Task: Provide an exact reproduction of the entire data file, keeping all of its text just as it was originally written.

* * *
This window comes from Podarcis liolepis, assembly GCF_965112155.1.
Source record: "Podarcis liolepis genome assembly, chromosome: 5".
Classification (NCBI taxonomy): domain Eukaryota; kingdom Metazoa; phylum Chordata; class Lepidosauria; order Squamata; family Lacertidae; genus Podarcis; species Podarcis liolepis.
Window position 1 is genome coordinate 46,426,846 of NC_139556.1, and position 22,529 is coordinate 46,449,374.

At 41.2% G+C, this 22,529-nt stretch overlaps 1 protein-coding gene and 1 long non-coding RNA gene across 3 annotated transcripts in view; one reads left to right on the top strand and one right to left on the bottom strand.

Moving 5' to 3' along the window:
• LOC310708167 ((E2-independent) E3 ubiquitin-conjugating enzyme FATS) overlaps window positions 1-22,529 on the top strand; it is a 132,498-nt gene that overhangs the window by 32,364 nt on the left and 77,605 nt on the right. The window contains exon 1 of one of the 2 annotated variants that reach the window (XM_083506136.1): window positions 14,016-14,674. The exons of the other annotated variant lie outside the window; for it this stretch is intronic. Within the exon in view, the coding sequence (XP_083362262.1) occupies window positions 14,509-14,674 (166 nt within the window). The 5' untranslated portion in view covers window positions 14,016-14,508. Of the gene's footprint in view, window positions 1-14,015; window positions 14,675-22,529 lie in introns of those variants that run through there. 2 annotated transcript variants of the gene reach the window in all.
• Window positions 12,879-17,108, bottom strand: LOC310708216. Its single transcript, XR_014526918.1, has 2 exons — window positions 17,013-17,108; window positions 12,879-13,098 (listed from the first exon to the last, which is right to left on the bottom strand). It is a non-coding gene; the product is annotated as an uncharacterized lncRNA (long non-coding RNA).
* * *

This window comes from Podarcis liolepis, assembly GCF_965112155.1.
Source record: "Podarcis liolepis genome assembly, chromosome: 5".
Classification (NCBI taxonomy): domain Eukaryota; kingdom Metazoa; phylum Chordata; class Lepidosauria; order Squamata; family Lacertidae; genus Podarcis; species Podarcis liolepis.
Window position 1 is genome coordinate 46,426,846 of NC_139556.1, and position 22,529 is coordinate 46,449,374.

At 41.2% G+C, this 22,529-nt stretch overlaps 1 protein-coding gene and 1 long non-coding RNA gene across 3 annotated transcripts in view; one reads left to right on the top strand and one right to left on the bottom strand.

Moving 5' to 3' along the window:
• LOC310708167 ((E2-independent) E3 ubiquitin-conjugating enzyme FATS) overlaps window positions 1-22,529 on the top strand; it is a 132,498-nt gene that overhangs the window by 32,364 nt on the left and 77,605 nt on the right. The window contains exon 1 of one of the 2 annotated variants that reach the window (XM_083506136.1): window positions 14,016-14,674. The exons of the other annotated variant lie outside the window; for it this stretch is intronic. Within the exon in view, the coding sequence (XP_083362262.1) occupies window positions 14,509-14,674 (166 nt within the window). The 5' untranslated portion in view covers window positions 14,016-14,508. Of the gene's footprint in view, window positions 1-14,015; window positions 14,675-22,529 lie in introns of those variants that run through there. 2 annotated transcript variants of the gene reach the window in all.
• Window positions 12,879-17,108, bottom strand: LOC310708216. Its single transcript, XR_014526918.1, has 2 exons — window positions 17,013-17,108; window positions 12,879-13,098 (listed from the first exon to the last, which is right to left on the bottom strand). It is a non-coding gene; the product is annotated as an uncharacterized lncRNA (long non-coding RNA).